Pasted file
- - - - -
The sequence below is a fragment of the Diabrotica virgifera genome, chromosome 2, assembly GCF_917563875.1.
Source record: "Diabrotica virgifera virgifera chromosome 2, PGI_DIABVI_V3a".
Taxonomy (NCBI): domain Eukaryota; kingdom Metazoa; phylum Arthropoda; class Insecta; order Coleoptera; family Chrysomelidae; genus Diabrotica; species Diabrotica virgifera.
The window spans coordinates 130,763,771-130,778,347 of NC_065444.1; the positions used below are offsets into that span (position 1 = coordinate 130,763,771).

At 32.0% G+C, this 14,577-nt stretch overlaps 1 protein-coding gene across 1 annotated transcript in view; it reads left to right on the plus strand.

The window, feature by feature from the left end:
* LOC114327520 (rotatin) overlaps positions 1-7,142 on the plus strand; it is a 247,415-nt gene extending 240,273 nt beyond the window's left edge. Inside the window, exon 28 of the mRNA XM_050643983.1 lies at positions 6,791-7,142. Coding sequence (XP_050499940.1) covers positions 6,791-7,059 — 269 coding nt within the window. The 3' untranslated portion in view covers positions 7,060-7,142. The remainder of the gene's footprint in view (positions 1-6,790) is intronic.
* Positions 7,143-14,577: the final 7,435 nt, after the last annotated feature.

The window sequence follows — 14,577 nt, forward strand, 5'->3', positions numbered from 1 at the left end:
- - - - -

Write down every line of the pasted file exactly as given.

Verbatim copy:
The sequence below is a fragment of the Diabrotica virgifera genome, chromosome 2, assembly GCF_917563875.1.
Source record: "Diabrotica virgifera virgifera chromosome 2, PGI_DIABVI_V3a".
Taxonomy (NCBI): domain Eukaryota; kingdom Metazoa; phylum Arthropoda; class Insecta; order Coleoptera; family Chrysomelidae; genus Diabrotica; species Diabrotica virgifera.
The window spans coordinates 130,763,771-130,778,347 of NC_065444.1; the positions used below are offsets into that span (position 1 = coordinate 130,763,771).

At 32.0% G+C, this 14,577-nt stretch overlaps 1 protein-coding gene across 1 annotated transcript in view; it reads left to right on the plus strand.

The window, feature by feature from the left end:
* LOC114327520 (rotatin) overlaps positions 1-7,142 on the plus strand; it is a 247,415-nt gene extending 240,273 nt beyond the window's left edge. Inside the window, exon 28 of the mRNA XM_050643983.1 lies at positions 6,791-7,142. Coding sequence (XP_050499940.1) covers positions 6,791-7,059 — 269 coding nt within the window. The 3' untranslated portion in view covers positions 7,060-7,142. The remainder of the gene's footprint in view (positions 1-6,790) is intronic.
* Positions 7,143-14,577: the final 7,435 nt, after the last annotated feature.

The window sequence follows — 14,577 nt, forward strand, 5'->3', positions numbered from 1 at the left end: